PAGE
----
How to Build Products That Maximize Retention: Lessons from Degreed Image

How to Build Products That Maximize Retention: Lessons from Degreed

This is part 6 of our 12-part series “This is Product-Led,” inspired by our conference for Gainsight PX users, Pulse for Product.

Deep in New Mexico’s Alamogordo desert there lie buried thousands of copies of the 1982 Atari game E.T. the Extra-Terrestrial. The game was such a colossal failure it’s credited with precipitating the decline of the once-iconic video game publisher, and behind the game’s “completely broken” control system lies a lesson for product teams: People have to want to play if you want them to come back. 

As Kat Kennedy, Chief Experience Officer at Degreed, explained in her Pulse for Product session, conversations about retention often miss this point. And by the time teams realize it, it’s too late, and the churn has begun.

How to Avoid Atari’s Error

“How often have you been in a conversion with a stakeholder, manager, or CEO, and they say, ‘I think we could do some work to improve retention’?’” asks Kat. “And how often does that idea steer toward a conversation about sending more notifications?” 

Invariably, teams without a direct connection to users fail to realize that bringing them back to the product is about a lot more than just letting them know it’s there. 

“The average smartphone gets 46 push notifications every day,” says Kat. “Sending yet another one without first knowing why they aren’t coming back just adds to their stress and creates noise. You have to find and fix the root cause.” 

Teams must do the hard work of analyzing their user experience. Just because someone buys something doesn’t mean they enjoy it. And by the time it comes time to buy again or renew and they don’t, it’s often too late to win them back. In Atari’s case, pre-game hype and the company’s prestige were enough to buoy initial E.T. sales. But by the time they realized nobody was enjoying it and in fact, hated it, they’d already printed several more runs of cartridges. Several months later, 14 dump trucks laden with floppy disks rambled out across the setting sun of New Mexico’s Alamogordo desert to a literal burial ground for the company’s mistakes.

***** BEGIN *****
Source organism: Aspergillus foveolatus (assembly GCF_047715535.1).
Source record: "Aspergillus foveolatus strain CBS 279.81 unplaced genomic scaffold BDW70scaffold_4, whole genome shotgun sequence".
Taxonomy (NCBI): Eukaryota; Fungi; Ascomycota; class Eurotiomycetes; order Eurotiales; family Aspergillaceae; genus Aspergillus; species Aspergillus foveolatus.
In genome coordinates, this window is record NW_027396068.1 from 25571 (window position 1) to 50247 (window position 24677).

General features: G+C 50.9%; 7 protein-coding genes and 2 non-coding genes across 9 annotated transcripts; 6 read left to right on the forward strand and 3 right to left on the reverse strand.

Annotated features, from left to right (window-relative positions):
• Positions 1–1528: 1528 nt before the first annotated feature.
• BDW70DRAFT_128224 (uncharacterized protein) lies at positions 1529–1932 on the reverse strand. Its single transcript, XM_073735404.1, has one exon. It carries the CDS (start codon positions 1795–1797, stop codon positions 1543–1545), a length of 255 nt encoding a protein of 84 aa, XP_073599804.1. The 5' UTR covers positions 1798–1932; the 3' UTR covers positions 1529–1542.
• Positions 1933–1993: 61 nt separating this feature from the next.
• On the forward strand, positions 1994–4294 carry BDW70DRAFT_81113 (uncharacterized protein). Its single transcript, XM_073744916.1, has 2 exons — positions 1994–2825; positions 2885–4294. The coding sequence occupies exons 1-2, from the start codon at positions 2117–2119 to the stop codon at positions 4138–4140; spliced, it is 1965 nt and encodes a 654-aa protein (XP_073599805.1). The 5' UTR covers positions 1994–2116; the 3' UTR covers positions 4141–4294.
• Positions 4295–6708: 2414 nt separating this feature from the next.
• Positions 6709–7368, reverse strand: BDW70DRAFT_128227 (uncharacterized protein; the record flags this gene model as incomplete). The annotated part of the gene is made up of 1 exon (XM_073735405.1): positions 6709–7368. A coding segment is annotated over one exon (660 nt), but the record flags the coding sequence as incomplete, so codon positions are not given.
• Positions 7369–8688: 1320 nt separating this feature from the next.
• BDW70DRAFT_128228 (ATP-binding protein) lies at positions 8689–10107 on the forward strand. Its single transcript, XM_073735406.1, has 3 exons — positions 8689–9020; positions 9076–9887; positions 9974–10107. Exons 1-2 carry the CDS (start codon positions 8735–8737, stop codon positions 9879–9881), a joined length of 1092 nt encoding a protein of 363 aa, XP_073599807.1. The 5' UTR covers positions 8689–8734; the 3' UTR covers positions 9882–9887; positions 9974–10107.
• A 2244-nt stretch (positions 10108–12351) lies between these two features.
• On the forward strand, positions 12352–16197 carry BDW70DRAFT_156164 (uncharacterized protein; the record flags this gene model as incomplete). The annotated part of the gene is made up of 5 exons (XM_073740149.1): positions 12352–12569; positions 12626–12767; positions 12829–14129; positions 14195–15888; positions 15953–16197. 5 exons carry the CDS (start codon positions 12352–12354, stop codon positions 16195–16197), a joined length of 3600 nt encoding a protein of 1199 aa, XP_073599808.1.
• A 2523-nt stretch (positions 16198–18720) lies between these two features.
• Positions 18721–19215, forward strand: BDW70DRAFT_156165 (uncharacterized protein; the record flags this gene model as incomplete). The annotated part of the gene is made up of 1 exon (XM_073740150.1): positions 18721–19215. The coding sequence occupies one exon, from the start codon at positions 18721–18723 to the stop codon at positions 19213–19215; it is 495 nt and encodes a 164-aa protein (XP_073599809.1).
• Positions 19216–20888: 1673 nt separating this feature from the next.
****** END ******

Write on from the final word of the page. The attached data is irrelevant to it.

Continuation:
A few years later, out of money and wracked with debt, Atari was acquired for a pittance. Its golden-era was over.

Any business today can avoid Atari’s mistake simply by getting to know its users. If you’re using notifications to bring them back, are you bringing them back to an experience that sparks joy? Are you giving them more of what they want? What does it actually mean, in their minds, to be successful?

“You have to get to know them. Remember they’re humans, too,” says Kat. This can of course be difficult to do at scale. In Degreed’s case, they have millions of end-users to query. But that’s why product analytics exist—to allow companies to collect both quantitative and subjective, ephemeral, qualitative data via in-product polls and surveys.

“We’re grateful to have Gainsight PX. It helps me ask, at scale, ‘Who are our users? What are they trying to accomplish? What are their moods and responses as they interact with our product?’” says Kat. The answers invariably lead to more user-pleasing decisions.

What About Your Product?

Like players of Atari’s E.T., your users will be far more difficult to coax back after a breach of trust than they were to acquire in the first place. What matters is the experience they have while they’re with you—that’s the key to churn and retention. No amount of apologetic or imploring notifications can fix that. 

Instead, look within your product and understand those journeys before it’s too late. Grab a free trial of Gainsight PX today and see for yourself.

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